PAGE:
Reports address key points to move Kentucky e-Health forward
On April 17, 2007, the Cabinet for Health and Family Services (CHFS) and the Kentucky e-Health Network Board released a road map for Kentucky’s future electronic health information network, designed to improve the efficiency and effectiveness of health care.
Unveiled during the e-Health board’s monthly meeting in the Capitol Annex, the Kentucky e-Health Action Plan and the Kentucky e-Health Privacy and Security Report represent tremendous progress in Kentucky’s e-Health efforts.
“My administration is focused on improving healthcare in Kentucky by increasing quality and lowering cost,” said Gov. Ernie Fletcher. “One of the most important steps in accomplishing these goals is establishing a statewide e-Health network. The same technology we use in everyday life will be a part of improving healthcare and making it more affordable. These reports outline how to do that while ensuring that Kentuckians’ medical records will be secure.”
The road map lays out a comprehensive plan for establishing a statewide network. The privacy and security report provides recommendations for how to ensure that patient privacy and confidentiality can be maintained when using an electronic health record system.
Specifically, the two reports address:
- Conducting a statewide assessment of e-Health use among physicians, hospitals and other entities to get a better understanding of information technology use and needs;
- Developing a significant baseline e-Health infrastructure as a foundation that connects health care providers and facilities across the state, while also assisting communities with the development of local e-Health efforts;
- Developing information resources and technical assistance for providers, practitioners and communities to connect to e-Health resources and best practices;
- Replacing the current patchwork of state and federal law and regulation regarding privacy and security with a consistent framework for protecting and exchanging health information electronically; and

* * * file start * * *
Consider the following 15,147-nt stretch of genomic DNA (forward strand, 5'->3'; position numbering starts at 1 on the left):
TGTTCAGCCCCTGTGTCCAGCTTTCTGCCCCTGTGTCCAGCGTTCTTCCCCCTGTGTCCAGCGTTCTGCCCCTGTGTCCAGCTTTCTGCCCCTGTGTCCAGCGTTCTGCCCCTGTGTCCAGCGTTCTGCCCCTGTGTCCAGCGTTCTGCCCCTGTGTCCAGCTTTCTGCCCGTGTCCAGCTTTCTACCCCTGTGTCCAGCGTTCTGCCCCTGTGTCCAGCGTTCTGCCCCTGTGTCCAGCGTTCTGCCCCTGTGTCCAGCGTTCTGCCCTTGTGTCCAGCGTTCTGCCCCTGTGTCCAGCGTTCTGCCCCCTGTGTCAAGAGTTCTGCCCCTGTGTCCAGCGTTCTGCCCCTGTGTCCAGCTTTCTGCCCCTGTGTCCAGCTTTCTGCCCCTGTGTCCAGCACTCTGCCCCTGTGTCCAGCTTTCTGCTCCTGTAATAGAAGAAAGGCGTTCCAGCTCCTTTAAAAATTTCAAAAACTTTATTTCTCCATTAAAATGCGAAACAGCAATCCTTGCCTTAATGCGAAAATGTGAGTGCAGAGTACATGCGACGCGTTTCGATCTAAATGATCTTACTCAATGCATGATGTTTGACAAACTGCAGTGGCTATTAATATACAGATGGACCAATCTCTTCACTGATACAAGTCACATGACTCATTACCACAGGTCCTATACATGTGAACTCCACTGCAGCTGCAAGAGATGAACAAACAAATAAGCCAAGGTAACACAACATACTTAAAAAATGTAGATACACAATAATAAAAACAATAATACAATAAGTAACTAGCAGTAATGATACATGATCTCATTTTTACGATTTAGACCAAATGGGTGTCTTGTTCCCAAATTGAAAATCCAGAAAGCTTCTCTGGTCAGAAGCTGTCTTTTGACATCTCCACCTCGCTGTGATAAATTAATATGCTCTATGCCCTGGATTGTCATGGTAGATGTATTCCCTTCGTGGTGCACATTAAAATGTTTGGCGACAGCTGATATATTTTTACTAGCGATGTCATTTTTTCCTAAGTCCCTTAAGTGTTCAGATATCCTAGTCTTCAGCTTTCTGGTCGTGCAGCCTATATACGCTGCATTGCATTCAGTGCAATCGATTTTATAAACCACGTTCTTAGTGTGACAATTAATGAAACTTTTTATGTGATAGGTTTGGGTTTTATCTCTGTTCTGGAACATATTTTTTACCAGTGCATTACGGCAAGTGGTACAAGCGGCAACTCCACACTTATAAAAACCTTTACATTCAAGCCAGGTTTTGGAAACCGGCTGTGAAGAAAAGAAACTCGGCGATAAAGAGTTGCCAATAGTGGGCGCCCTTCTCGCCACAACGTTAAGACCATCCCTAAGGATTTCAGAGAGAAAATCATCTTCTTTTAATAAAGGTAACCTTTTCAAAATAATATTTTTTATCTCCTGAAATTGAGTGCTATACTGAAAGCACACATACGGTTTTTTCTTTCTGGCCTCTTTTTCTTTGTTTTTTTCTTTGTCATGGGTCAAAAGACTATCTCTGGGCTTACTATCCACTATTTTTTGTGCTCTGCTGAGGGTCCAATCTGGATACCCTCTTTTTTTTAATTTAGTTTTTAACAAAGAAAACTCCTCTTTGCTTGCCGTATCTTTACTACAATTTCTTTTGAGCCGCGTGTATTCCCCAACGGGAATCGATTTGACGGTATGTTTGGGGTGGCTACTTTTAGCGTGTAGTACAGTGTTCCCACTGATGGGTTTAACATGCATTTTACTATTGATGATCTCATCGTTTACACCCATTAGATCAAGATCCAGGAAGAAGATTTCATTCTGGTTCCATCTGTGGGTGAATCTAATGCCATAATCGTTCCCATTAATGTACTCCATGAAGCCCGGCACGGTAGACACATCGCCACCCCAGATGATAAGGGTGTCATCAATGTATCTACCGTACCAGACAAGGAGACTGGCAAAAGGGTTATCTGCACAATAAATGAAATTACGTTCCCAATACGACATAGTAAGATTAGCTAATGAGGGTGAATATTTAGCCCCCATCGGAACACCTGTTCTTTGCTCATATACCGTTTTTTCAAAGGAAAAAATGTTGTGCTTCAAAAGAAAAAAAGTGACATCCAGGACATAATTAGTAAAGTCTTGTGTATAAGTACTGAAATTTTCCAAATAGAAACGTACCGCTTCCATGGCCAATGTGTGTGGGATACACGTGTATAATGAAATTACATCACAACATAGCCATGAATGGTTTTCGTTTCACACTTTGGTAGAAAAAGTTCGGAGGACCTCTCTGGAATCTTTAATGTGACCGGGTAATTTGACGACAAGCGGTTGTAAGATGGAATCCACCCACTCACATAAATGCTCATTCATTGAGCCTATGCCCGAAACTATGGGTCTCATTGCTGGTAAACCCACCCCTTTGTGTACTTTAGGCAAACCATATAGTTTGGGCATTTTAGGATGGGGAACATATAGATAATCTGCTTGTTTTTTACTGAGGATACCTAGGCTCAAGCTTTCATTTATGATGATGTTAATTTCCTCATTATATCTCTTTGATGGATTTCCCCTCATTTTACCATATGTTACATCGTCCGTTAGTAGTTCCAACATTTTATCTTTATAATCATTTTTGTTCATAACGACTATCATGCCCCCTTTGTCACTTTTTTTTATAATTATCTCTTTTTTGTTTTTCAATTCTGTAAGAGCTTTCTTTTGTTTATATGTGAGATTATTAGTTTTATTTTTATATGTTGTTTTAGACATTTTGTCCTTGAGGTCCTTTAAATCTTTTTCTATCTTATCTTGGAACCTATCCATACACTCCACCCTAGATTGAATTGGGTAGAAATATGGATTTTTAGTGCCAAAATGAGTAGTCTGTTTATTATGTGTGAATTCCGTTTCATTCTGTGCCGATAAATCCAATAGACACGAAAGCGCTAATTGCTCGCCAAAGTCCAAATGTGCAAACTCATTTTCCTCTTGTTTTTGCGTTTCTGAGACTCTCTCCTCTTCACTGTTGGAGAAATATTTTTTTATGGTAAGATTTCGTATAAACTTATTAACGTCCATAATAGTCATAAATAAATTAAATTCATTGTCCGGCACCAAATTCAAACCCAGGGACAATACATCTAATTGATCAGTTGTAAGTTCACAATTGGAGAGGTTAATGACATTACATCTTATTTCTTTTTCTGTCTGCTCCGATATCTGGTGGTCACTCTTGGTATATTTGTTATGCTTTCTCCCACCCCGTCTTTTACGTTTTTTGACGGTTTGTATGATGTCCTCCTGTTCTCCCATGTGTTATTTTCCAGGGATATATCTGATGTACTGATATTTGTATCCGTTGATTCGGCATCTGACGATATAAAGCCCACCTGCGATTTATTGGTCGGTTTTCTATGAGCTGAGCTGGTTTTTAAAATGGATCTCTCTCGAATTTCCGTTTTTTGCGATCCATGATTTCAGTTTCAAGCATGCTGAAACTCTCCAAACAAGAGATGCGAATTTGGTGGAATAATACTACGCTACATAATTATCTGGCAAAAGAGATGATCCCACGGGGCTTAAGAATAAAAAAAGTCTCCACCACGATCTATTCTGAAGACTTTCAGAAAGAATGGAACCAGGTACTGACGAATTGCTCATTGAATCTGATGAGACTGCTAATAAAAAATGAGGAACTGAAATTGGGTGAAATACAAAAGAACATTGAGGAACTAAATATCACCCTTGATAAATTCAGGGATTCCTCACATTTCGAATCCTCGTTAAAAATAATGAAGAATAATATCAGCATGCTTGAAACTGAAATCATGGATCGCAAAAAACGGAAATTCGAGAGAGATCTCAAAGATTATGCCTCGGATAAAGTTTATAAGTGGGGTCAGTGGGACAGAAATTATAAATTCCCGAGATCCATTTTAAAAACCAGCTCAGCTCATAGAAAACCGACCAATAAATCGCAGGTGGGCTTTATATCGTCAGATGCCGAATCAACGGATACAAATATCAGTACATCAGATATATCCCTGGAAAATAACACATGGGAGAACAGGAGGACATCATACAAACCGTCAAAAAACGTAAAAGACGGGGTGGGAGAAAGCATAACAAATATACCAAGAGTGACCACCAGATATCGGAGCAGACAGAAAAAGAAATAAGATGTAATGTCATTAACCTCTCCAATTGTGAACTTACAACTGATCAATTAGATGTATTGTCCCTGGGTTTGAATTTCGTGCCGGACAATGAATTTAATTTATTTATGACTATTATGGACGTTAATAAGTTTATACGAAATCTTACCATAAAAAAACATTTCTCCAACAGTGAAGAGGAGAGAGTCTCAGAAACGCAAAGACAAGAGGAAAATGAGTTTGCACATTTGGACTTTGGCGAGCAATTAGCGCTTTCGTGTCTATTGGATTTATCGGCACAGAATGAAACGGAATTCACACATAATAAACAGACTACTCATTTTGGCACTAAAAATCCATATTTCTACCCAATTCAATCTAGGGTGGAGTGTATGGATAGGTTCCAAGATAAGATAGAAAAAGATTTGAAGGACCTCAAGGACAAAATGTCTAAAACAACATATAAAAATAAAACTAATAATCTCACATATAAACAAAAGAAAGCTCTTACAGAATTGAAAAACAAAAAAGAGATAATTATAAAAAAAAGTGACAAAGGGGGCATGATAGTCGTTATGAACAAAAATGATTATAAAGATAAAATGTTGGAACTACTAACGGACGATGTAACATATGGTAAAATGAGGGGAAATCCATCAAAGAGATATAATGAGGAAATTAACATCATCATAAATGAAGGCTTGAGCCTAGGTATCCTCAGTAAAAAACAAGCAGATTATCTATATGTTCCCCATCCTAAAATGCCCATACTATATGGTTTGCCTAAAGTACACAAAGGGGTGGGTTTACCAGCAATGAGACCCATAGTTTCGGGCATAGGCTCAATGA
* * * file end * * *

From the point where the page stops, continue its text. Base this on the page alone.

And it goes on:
- Developing resources in everyday language for providers and consumers to help clarify common misunderstandings of laws and regulations regarding privacy and security.
The goal of Kentucky’s e-Health efforts is to use health information technology and information exchange to improve the state’s system of healthcare delivery and administration. Such a system could improve patient privacy, reduce medical errors, lower health care costs and help make electronic medical records available to more Kentuckians. A Kentucky e-Health Network is the overarching goal set forth in Senate Bill 2, which the General Assembly passed in 2005.
“This marks the beginning of the end of the clipboard in healthcare,” said CHFS Secretary Mark D. Birdwhistell. “We are moving closer to eliminating the frustration we all feel when repeatedly filling out forms at our physicians’ offices or at a hospital.”
The e-Health board consists of nine at-large members appointed by the governor and 13 other members who serve by virtue of their position in the General Assembly, the administration, the University of Kentucky or the University of Louisville. The action plan and the privacy and security report are the result of months of collaborative work with a broad cross-section of stakeholders, including hospitals, clinicians, health plans, community e-Health leaders, universities and consumers, among others.
Further information about the e-Health Network Board and its initiatives can be found at http://ehealth.ky.gov/.